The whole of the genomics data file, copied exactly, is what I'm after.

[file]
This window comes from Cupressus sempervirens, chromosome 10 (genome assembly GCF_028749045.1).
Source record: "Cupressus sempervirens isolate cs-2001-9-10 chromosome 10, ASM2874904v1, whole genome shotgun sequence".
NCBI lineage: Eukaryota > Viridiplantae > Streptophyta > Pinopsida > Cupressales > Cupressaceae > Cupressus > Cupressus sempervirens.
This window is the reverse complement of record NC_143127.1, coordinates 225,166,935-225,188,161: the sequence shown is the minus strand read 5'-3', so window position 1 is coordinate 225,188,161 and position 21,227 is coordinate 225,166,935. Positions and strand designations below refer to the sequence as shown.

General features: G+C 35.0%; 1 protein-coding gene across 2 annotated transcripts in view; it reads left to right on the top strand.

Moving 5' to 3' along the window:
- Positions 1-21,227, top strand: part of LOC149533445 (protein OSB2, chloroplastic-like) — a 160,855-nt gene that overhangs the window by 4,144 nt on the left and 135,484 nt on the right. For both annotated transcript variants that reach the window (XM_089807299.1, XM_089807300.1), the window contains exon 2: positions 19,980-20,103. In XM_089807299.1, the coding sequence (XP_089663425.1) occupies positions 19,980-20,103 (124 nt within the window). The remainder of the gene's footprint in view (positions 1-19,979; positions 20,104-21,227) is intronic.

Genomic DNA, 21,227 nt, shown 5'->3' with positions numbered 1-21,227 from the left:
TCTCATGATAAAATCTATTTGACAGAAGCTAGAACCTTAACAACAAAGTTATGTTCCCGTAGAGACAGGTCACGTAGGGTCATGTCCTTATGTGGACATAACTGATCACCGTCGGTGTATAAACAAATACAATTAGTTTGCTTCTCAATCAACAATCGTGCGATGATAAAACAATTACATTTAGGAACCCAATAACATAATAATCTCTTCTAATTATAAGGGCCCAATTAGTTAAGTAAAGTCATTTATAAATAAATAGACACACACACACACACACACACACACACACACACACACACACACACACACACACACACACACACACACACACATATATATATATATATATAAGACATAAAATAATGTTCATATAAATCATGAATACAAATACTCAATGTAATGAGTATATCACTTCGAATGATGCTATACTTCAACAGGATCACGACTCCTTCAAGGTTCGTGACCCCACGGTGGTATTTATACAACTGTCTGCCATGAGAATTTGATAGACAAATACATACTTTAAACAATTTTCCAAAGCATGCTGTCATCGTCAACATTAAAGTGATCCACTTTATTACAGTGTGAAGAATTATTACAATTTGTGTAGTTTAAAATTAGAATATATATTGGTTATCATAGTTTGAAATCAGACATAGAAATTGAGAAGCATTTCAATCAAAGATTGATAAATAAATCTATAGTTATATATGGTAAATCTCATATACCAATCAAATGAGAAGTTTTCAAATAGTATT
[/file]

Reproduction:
This window comes from Cupressus sempervirens, chromosome 10 (genome assembly GCF_028749045.1).
Source record: "Cupressus sempervirens isolate cs-2001-9-10 chromosome 10, ASM2874904v1, whole genome shotgun sequence".
NCBI lineage: Eukaryota > Viridiplantae > Streptophyta > Pinopsida > Cupressales > Cupressaceae > Cupressus > Cupressus sempervirens.
This window is the reverse complement of record NC_143127.1, coordinates 225,166,935-225,188,161: the sequence shown is the minus strand read 5'-3', so window position 1 is coordinate 225,188,161 and position 21,227 is coordinate 225,166,935. Positions and strand designations below refer to the sequence as shown.

General features: G+C 35.0%; 1 protein-coding gene across 2 annotated transcripts in view; it reads left to right on the top strand.

Moving 5' to 3' along the window:
- Positions 1-21,227, top strand: part of LOC149533445 (protein OSB2, chloroplastic-like) — a 160,855-nt gene that overhangs the window by 4,144 nt on the left and 135,484 nt on the right. For both annotated transcript variants that reach the window (XM_089807299.1, XM_089807300.1), the window contains exon 2: positions 19,980-20,103. In XM_089807299.1, the coding sequence (XP_089663425.1) occupies positions 19,980-20,103 (124 nt within the window). The remainder of the gene's footprint in view (positions 1-19,979; positions 20,104-21,227) is intronic.

Genomic DNA, 21,227 nt, shown 5'->3' with positions numbered 1-21,227 from the left:
TCTCATGATAAAATCTATTTGACAGAAGCTAGAACCTTAACAACAAAGTTATGTTCCCGTAGAGACAGGTCACGTAGGGTCATGTCCTTATGTGGACATAACTGATCACCGTCGGTGTATAAACAAATACAATTAGTTTGCTTCTCAATCAACAATCGTGCGATGATAAAACAATTACATTTAGGAACCCAATAACATAATAATCTCTTCTAATTATAAGGGCCCAATTAGTTAAGTAAAGTCATTTATAAATAAATAGACACACACACACACACACACACACACACACACACACACACACACACACACACACACACACACACACACACACATATATATATATATATATAAGACATAAAATAATGTTCATATAAATCATGAATACAAATACTCAATGTAATGAGTATATCACTTCGAATGATGCTATACTTCAACAGGATCACGACTCCTTCAAGGTTCGTGACCCCACGGTGGTATTTATACAACTGTCTGCCATGAGAATTTGATAGACAAATACATACTTTAAACAATTTTCCAAAGCATGCTGTCATCGTCAACATTAAAGTGATCCACTTTATTACAGTGTGAAGAATTATTACAATTTGTGTAGTTTAAAATTAGAATATATATTGGTTATCATAGTTTGAAATCAGACATAGAAATTGAGAAGCATTTCAATCAAAGATTGATAAATAAATCTATAGTTATATATGGTAAATCTCATATACCAATCAAATGAGAAGTTTTCAAATAGTATT